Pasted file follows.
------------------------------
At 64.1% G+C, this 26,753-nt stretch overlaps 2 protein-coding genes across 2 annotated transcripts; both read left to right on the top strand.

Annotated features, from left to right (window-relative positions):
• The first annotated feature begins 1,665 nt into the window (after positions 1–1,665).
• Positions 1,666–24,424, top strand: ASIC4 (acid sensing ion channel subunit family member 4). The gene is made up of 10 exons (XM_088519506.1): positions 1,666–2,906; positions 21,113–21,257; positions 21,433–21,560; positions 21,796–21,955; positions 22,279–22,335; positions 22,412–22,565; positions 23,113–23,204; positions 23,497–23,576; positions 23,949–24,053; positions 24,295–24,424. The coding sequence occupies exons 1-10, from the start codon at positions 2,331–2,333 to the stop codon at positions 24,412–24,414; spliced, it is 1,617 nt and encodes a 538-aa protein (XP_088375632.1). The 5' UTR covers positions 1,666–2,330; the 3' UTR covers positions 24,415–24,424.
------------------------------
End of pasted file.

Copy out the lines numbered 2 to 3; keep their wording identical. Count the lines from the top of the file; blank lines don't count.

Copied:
Annotated features, from left to right (window-relative positions):
• The first annotated feature begins 1,665 nt into the window (after positions 1–1,665).